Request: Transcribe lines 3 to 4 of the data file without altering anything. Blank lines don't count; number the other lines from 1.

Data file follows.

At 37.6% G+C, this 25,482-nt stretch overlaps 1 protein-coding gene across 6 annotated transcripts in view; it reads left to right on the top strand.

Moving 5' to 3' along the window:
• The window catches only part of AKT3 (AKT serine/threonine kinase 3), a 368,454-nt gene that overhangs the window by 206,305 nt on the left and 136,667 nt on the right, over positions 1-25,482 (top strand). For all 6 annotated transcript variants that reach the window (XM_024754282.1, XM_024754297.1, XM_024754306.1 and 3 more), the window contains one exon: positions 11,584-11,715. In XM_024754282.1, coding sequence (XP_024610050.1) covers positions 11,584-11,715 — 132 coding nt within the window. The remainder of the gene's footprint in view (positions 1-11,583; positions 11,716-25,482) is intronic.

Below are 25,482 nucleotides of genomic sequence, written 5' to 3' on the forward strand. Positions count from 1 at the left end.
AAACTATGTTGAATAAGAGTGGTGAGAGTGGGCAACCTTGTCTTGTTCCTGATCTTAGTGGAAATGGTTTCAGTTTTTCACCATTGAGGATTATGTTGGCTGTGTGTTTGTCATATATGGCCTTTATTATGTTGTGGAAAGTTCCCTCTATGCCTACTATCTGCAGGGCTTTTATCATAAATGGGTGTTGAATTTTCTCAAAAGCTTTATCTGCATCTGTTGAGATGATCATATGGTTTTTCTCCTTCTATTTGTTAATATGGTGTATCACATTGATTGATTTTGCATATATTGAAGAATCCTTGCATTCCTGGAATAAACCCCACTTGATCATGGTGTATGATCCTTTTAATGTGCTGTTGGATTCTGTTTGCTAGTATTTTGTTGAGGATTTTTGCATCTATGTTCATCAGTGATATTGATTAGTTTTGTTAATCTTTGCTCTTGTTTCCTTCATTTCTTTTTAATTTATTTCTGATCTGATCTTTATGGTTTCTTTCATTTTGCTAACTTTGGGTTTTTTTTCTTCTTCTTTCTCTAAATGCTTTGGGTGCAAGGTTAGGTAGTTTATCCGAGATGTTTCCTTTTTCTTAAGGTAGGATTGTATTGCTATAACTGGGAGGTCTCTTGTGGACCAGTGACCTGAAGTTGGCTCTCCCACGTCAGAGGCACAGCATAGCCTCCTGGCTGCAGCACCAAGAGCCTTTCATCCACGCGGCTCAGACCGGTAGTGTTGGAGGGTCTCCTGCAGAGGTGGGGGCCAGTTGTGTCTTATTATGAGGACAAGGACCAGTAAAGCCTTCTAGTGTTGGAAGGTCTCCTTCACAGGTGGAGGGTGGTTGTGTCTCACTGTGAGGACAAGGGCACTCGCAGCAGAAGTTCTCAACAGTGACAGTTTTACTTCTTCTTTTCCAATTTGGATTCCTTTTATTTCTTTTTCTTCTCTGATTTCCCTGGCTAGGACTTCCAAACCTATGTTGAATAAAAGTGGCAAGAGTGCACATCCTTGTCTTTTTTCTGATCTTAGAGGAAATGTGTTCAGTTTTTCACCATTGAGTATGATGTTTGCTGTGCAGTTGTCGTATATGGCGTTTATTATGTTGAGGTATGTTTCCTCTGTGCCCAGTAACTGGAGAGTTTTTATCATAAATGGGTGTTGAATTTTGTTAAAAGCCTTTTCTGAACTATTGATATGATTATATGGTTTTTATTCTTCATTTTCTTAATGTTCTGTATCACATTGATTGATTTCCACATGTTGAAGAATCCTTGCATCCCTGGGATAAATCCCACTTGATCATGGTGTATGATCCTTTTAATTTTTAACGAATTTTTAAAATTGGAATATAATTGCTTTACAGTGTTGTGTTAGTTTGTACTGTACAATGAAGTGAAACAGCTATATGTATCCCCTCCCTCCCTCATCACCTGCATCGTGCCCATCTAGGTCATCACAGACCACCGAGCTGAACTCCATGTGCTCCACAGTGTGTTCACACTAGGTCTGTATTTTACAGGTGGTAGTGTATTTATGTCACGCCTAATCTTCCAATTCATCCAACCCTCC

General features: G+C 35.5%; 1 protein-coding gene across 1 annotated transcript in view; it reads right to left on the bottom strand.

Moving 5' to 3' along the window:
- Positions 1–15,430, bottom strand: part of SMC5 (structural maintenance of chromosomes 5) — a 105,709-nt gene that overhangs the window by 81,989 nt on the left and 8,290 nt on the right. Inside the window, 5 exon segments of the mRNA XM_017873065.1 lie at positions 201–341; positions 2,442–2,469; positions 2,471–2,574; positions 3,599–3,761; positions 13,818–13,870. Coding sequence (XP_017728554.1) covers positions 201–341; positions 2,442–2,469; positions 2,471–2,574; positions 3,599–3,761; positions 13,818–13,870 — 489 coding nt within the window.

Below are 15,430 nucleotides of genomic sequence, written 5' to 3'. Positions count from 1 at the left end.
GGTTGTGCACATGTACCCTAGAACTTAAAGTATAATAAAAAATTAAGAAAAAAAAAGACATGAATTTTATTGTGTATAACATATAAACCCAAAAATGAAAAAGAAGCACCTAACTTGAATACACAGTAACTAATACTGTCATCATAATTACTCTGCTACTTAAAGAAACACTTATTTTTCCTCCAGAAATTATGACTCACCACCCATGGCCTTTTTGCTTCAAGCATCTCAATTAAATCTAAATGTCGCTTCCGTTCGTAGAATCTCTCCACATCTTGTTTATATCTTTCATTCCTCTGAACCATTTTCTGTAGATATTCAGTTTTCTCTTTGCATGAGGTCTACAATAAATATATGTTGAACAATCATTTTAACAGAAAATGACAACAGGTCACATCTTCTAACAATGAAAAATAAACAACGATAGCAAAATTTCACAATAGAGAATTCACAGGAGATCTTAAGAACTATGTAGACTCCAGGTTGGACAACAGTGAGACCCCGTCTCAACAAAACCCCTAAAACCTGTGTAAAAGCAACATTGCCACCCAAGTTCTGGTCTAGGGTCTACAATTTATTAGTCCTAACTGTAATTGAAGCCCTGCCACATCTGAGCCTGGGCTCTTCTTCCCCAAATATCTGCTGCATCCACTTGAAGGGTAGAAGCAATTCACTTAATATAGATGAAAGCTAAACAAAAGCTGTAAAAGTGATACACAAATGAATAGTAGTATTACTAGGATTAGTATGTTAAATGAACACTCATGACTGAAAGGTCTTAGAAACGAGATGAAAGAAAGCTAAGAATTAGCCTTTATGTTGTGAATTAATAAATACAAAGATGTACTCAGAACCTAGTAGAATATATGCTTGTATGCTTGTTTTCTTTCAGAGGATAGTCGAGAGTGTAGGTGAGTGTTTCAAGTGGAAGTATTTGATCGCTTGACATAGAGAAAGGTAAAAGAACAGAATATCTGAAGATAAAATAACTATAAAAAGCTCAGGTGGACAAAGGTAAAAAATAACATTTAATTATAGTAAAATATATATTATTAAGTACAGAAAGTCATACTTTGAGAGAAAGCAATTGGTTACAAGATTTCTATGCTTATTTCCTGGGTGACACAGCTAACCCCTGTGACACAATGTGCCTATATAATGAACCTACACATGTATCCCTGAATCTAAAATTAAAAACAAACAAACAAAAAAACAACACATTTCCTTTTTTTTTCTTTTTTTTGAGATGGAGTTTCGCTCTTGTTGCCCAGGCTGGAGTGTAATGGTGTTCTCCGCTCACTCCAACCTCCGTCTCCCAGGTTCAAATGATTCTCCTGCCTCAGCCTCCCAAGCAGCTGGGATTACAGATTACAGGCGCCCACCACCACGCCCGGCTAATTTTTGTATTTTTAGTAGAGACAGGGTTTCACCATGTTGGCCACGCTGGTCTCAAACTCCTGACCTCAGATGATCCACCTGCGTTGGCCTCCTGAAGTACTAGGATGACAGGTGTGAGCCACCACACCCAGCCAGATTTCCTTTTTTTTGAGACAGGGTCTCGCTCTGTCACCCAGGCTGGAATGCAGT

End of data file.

• The window catches only part of AKT3 (AKT serine/threonine kinase 3), a 368,454-nt gene that overhangs the window by 206,305 nt on the left and 136,667 nt on the right, over positions 1-25,482 (top strand). For all 6 annotated transcript variants that reach the window (XM_024754282.1, XM_024754297.1, XM_024754306.1 and 3 more), the window contains one exon: positions 11,584-11,715. In XM_024754282.1, coding sequence (XP_024610050.1) covers positions 11,584-11,715 — 132 coding nt within the window. The remainder of the gene's footprint in view (positions 1-11,583; positions 11,716-25,482) is intronic.

Below are 25,482 nucleotides of genomic sequence, written 5' to 3' on the forward strand. Positions count from 1 at the left end.